Carglumic acid

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Carglumic acid
Carglumic acid.svg
Names
Trade namesCarbaglu, Ucedane
Other names(S)-2-ureidopentanedioic acid
  • (2S)-2-(carbamoylamino)pentanedioic acid
Clinical data
Drug classCarbamoyl phosphate synthetase 1 (CPS 1) activator[1]
Main usesHigh ammonia due to certain metabolic disorders[1]
Side effectsVomiting, abdominal pain, fever, tonsillitis, low red blood cells, diarrhea, infections, low red blood cells, low blood sugar, pancreatitis, electrolyte abnormalities, headache[1]
Pregnancy
category
  • AU: B1
Routes of
use
By mouth
Typical dose10 to 250 mg/kg per day[1]
External links
AHFS/Drugs.comMonograph
US NLMCarglumic acid
Legal
License data
Legal status
Pharmacokinetics
Bioavailability30%
Protein bindingUndetermined
MetabolismPartial
Elimination half-life4.3 to 9.5 hours
ExcretionFecal (60%) and kidney (9%, unchanged)
Chemical and physical data
FormulaC6H10N2O5
Molar mass190.155 g·mol−1
3D model (JSmol)
  • C(CC(=O)O)[C@@H](C(=O)O)NC(=O)N
  • InChI=1S/C6H10N2O5/c7-6(13)8-3(5(11)12)1-2-4(9)10/h3H,1-2H2,(H,9,10)(H,11,12)(H3,7,8,13)/t3-/m0/s1 checkY
  • Key:LCQLHJZYVOQKHU-VKHMYHEASA-N checkY

Carglumic acid, sold under the brand name Carbaglu among others, is a medication used to treat high ammonia due to N-acetylglutamate synthase (NAGS) deficiency, propionic acidemia (PA) or methylmalonic acidemia (MMA).[1] It is taken by mouth.[1]

Common side effects include vomiting, abdominal pain, fever, tonsillitis, low red blood cells, diarrhea, infections, low red blood cells, low blood sugar, pancreatitis, electrolyte abnormalities, and headache.[1] Safety in pregnancy is unclear.[1] It is a carbamoyl phosphate synthetase 1 (CPS 1) activator, which works by activating an enzyme that breaks down ammonia.[1][2]

Carglumic acid was approved for medical use in Europe in 2003 and the United States in 2010.[1][2] It is available as a generic medication.[4] In the United Kingdom 60 tablets of 200 mg costs the NHS about £2,600 as of 2021.[4] This amount in the United States costs about 13,400 USD.[5] A generic version was approved in 2021 in the USA.[6]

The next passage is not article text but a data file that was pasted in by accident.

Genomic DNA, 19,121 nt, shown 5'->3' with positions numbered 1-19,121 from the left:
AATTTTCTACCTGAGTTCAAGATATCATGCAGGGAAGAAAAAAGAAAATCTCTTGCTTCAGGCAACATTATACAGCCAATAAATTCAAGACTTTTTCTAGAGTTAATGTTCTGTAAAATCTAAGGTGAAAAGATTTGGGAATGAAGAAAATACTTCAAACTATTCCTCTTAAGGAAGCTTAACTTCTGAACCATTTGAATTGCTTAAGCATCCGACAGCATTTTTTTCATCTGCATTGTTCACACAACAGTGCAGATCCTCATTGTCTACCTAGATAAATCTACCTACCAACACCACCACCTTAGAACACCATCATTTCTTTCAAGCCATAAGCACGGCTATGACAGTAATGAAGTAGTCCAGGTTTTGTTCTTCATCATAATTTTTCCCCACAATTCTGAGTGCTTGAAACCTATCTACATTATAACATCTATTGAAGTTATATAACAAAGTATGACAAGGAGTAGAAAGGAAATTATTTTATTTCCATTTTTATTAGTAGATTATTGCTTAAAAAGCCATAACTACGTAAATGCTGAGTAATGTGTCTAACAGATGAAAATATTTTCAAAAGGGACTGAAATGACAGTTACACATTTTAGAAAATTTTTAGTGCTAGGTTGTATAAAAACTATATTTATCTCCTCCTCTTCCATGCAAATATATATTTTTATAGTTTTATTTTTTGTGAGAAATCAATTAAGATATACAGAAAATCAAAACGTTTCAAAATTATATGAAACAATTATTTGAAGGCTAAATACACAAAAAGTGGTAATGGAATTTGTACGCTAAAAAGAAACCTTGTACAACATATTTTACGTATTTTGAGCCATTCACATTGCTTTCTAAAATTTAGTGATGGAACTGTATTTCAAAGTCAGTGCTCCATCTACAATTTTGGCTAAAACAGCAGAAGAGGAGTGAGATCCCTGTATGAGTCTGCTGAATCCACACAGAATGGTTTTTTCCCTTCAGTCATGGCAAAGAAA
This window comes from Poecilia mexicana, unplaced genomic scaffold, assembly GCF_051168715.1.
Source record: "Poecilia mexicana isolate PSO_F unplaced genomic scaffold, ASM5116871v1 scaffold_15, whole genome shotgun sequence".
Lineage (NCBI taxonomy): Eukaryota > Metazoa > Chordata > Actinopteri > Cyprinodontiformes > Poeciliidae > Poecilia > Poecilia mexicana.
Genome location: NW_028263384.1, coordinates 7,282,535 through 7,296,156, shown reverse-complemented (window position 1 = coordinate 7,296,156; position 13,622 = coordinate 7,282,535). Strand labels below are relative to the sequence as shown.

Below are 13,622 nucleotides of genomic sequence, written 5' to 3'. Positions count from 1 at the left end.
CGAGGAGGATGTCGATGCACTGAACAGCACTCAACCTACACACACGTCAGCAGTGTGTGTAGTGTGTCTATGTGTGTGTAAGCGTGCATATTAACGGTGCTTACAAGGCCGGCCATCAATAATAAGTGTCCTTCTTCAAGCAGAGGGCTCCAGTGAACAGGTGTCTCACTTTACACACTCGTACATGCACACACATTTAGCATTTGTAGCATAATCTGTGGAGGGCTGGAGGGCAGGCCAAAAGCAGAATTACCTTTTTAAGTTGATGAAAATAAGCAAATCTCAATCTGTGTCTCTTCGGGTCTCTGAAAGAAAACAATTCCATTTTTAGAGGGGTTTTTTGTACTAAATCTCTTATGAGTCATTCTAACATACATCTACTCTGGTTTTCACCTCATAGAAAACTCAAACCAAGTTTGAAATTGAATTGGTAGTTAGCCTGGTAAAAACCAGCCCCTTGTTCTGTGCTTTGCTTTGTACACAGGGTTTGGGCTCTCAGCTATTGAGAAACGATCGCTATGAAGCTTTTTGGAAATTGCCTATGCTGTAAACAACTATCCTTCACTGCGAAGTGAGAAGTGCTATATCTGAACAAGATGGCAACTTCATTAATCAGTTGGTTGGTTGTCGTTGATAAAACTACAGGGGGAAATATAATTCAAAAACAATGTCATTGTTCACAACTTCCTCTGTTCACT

Medical uses

Carglumic acid is indicated for the treatment of acute hyperammonemia and chronic hyperammonemia.[1][2][3]

Dosage

It is used at a dose of 10 to 250 mg/kg per day.[1] This is take as 2 to 4 doses.[1]

History

Carglumic acid is an orphan drug.[7][8]

References

  1. 1.00 1.01 1.02 1.03 1.04 1.05 1.06 1.07 1.08 1.09 1.10 1.11 1.12 1.13 "Carbaglu- carglumic acid tablet". DailyMed. Archived from the original on 9 June 2021. Retrieved 9 June 2021.
  2. 2.0 2.1 2.2 2.3 "Carbaglu EPAR". European Medicines Agency (EMA). Archived from the original on 9 June 2021. Retrieved 9 June 2021.
  3. 3.0 3.1 "Ucedane EPAR". European Medicines Agency (EMA). Archived from the original on 9 June 2021. Retrieved 9 June 2021.
  4. 4.0 4.1 BNF 81: March-September 2021. BMJ Group and the Pharmaceutical Press. 2021. p. 1118. ISBN 978-0857114105.
  5. "Carbaglu Prices, Coupons & Patient Assistance Programs". Drugs.com. Archived from the original on 20 April 2021. Retrieved 30 December 2021.
  6. Research, Center for Drug Evaluation and (10 February 2022). "2021 First Generic Drug Approvals". FDA. Archived from the original on 21 June 2022. Retrieved 22 October 2022.
  7. "Carglumic acid Orphan Drug Designations and Approvals". U.S. Food and Drug Administration (FDA). 17 June 2014. Archived from the original on 9 June 2021. Retrieved 9 June 2021.
  8. "Carglumic acid Orphan Drug Designations and Approvals". U.S. Food and Drug Administration (FDA). 20 January 1998. Archived from the original on 9 June 2021. Retrieved 9 June 2021.

External links

Identifiers:
  • "Carglumic acid". Drug Information Portal. U.S. National Library of Medicine. Archived from the original on 2021-06-09. Retrieved 2021-09-14.